The Notice of Claim must be filed before the limitation period expires. If a notice of claim has not been served within 12 months after it was filed, it expires, but the claimant may apply to have it renewed (See Small Claims Rules, Rules 16(2)(a), 16(2)(a.1) and 16(3)).

2. Civil Resolution Tribunal[edit]

The Limitation Act applies to the CRT; however, for claims brought under the CRT, the limitation period does not run after a party asks the tribunal to resolve a claim. A party has 28 days following the tribunal’s decision, the date on the court order, or the date the tribunal certifies that the parties have completed the tribunal’s process to bring or continue a claim in court.

3. Other Legislation[edit]

Certain Acts will overrule the Limitation Act. The Vancouver Charter, SBC 1953, c 55; the Police Act, RSBC 1996, c 367; and the RCMP Act, RS 1985, c. R-10, all have their own limitation periods and notice provisions, and must therefore be consulted before bringing an action against a party covered by one of these statutes. For limitation dates pertaining to employment, human rights complaints or residential/tenancy disputes, see the corresponding chapters of this manual.

The Local Government Act, RSBC 1996, c 323, sets a limitation date for claims against a municipality in BC (s 285) of 6 months after the cause of action arose. Notice of damages must be delivered to the municipality within 2 months from the date on which the damage was sustained unless the damage resulted in death, the claimant has a reasonable excuse, or the municipality is not unfairly prejudiced by the lack of notice (s 286(1-3)).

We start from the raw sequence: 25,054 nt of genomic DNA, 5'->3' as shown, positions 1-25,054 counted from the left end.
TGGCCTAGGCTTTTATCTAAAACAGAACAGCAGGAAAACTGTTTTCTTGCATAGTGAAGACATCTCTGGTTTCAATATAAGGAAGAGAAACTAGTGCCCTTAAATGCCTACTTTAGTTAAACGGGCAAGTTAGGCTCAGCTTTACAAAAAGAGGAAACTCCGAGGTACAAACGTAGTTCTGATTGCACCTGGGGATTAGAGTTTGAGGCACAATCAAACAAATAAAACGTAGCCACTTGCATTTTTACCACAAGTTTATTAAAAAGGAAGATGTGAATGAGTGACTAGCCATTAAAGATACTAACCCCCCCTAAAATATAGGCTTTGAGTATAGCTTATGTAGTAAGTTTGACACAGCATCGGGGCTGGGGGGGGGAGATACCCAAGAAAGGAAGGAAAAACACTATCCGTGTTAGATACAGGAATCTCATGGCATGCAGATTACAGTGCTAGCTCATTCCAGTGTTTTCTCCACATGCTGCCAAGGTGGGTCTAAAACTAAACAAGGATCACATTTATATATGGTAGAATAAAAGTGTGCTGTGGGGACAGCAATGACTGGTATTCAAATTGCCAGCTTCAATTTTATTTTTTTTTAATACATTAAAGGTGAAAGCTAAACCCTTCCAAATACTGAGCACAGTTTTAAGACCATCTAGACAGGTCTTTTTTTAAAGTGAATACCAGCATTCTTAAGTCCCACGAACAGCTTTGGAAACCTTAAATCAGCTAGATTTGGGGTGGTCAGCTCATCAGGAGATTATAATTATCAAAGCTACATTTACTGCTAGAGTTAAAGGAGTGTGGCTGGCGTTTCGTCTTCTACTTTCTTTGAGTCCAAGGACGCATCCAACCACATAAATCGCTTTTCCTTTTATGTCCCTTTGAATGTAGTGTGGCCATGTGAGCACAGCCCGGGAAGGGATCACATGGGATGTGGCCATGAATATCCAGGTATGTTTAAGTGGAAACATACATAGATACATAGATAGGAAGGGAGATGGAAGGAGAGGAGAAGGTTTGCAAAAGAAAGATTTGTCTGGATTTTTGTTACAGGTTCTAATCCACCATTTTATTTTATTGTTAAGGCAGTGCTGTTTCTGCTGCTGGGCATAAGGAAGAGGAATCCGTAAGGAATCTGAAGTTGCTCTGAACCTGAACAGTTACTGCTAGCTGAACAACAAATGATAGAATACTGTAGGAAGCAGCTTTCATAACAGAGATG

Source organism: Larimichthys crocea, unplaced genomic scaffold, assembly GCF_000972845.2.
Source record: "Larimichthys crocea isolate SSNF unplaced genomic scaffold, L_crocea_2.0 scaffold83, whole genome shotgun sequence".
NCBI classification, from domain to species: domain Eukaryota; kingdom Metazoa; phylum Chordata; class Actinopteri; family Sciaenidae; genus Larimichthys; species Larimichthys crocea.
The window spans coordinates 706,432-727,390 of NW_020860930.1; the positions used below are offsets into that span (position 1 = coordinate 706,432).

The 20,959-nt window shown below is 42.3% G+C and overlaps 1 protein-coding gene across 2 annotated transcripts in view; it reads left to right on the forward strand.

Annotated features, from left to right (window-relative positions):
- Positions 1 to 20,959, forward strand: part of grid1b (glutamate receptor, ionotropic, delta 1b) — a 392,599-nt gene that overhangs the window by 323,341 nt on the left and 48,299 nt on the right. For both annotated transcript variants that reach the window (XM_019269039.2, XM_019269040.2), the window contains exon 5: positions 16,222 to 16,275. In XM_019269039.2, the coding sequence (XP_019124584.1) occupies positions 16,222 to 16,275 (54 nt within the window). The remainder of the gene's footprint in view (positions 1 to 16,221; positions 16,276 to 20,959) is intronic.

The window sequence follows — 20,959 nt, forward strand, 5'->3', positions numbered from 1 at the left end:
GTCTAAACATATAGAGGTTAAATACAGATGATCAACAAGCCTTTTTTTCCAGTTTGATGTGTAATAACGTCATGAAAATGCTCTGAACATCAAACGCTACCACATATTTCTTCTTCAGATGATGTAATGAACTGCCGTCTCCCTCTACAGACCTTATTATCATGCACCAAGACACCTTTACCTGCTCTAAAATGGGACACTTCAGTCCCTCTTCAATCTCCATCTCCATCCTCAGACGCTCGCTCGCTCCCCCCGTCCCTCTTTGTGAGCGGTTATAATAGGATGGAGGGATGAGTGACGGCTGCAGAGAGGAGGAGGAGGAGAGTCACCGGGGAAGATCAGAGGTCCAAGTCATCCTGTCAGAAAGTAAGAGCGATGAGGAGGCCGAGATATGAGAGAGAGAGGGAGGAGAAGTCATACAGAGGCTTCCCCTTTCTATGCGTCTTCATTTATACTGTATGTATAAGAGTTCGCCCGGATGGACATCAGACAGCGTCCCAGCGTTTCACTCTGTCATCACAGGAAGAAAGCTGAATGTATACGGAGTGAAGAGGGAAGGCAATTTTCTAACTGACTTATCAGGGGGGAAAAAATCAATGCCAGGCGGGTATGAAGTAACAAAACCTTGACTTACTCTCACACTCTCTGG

Old Limitation Act: New Limitation Act:
Application: Applies if discovery occurred before June 1, 2013 Applies if discovery occurred after June 1, 2013
Basic Limitation Period: 6 years after events occurred* 2 years after discovery**
Damages to Personal Injury or Property: 2 years after events occurred 2 years after discovery
Debts owed to government: 6 years after events occurred 6 years, including ICBC claims for vehicle indebtedness, student loans and medical fees
Counterclaims: Not barred by expiry of limitation period if counterclaim connected to the claim to which it responds and the limitation period for that claim has not expired. Not barred by expiry of limitation period if counterclaim connected to the claim to which it responds and the limitation period for that claim has not expired.
Ultimate Limitation Period: 30 years after all damages occurred 6 years for negligence/malpractice actions against medical practitioners & hospitals 15 years after original events occurred
Enforcement of Judgements: 10 years after judgement 10 years after judgement

*See Limitation Act, RSBC 1996 c 266 for exceptions

**See Limitation Act, SBC 2012 c 13 for exceptions

This information applies to British Columbia, Canada. Last reviewed for legal accuracy by the Law Students' Legal Advice Program on August 16, 2020.

© Copyright 2021, The Greater Vancouver Law Students' Legal Advice Society.